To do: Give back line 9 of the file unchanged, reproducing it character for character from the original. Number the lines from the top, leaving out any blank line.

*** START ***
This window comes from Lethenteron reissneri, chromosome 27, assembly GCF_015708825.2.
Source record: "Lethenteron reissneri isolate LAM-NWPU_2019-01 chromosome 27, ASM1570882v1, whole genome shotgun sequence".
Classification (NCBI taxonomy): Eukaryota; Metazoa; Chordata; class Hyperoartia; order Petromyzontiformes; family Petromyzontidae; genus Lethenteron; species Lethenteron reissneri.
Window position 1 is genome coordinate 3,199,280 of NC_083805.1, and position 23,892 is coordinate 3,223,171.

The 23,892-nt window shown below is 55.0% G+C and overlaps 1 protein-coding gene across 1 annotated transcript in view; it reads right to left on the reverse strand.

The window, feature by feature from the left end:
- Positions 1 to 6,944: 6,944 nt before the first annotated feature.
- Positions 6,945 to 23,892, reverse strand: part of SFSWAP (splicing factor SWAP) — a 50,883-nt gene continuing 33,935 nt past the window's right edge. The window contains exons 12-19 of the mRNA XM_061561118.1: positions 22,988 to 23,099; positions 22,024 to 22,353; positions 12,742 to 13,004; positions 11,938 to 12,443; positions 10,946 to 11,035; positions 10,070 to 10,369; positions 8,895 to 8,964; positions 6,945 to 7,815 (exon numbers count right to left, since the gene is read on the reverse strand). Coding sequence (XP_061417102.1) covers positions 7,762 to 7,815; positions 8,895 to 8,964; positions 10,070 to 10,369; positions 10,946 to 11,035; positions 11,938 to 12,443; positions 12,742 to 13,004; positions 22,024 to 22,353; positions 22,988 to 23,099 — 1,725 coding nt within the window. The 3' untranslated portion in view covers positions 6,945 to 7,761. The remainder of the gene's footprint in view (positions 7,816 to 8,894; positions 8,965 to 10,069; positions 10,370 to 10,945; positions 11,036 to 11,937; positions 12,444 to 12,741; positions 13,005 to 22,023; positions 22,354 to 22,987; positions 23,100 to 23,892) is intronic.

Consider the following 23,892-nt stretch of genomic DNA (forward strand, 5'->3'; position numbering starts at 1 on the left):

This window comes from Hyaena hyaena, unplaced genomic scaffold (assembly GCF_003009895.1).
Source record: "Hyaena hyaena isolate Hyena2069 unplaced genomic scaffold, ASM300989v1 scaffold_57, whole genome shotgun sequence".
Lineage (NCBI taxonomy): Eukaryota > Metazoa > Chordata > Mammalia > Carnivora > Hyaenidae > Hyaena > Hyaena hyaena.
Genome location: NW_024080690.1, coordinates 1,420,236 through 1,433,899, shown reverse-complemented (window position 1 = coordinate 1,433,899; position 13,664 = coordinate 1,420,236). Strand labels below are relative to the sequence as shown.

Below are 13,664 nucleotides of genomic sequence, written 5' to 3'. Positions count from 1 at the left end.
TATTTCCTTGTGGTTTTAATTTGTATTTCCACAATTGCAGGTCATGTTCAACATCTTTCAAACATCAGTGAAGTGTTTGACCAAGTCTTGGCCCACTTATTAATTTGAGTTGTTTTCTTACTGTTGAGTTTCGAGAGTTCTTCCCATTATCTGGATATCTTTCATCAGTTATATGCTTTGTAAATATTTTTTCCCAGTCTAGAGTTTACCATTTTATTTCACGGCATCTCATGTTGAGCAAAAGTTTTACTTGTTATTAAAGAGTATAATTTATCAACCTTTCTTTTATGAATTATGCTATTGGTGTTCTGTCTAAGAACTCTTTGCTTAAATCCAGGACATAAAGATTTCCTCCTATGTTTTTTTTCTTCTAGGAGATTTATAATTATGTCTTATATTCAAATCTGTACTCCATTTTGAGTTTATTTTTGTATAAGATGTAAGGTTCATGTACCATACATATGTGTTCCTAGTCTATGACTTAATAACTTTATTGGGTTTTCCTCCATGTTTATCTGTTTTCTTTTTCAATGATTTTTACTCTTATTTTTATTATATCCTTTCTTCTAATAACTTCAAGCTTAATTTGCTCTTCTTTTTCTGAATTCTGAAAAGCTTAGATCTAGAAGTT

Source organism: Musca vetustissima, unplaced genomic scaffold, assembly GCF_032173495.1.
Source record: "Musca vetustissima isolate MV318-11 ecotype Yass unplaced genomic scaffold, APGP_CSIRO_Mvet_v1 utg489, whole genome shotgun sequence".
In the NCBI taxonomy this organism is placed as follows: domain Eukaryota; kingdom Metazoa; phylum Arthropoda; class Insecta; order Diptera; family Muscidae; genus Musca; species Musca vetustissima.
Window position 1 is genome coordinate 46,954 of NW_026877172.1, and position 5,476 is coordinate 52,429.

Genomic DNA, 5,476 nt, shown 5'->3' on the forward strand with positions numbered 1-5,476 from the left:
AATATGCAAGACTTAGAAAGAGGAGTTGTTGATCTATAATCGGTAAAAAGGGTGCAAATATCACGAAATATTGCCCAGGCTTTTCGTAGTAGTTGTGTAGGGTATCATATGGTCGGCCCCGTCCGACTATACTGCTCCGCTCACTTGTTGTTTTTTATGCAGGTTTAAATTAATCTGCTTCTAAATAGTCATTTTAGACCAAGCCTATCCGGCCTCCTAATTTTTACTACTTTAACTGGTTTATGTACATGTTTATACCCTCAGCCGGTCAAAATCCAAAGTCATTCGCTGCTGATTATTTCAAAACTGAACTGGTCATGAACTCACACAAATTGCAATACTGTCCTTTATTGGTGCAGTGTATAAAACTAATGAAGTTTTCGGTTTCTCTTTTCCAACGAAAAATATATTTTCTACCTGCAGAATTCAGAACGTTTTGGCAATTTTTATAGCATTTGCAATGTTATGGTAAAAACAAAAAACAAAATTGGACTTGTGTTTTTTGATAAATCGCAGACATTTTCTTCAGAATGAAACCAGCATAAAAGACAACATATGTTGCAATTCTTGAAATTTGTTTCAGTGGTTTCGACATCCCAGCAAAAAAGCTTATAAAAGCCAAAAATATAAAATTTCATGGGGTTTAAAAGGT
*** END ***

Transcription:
Consider the following 23,892-nt stretch of genomic DNA (forward strand, 5'->3'; position numbering starts at 1 on the left):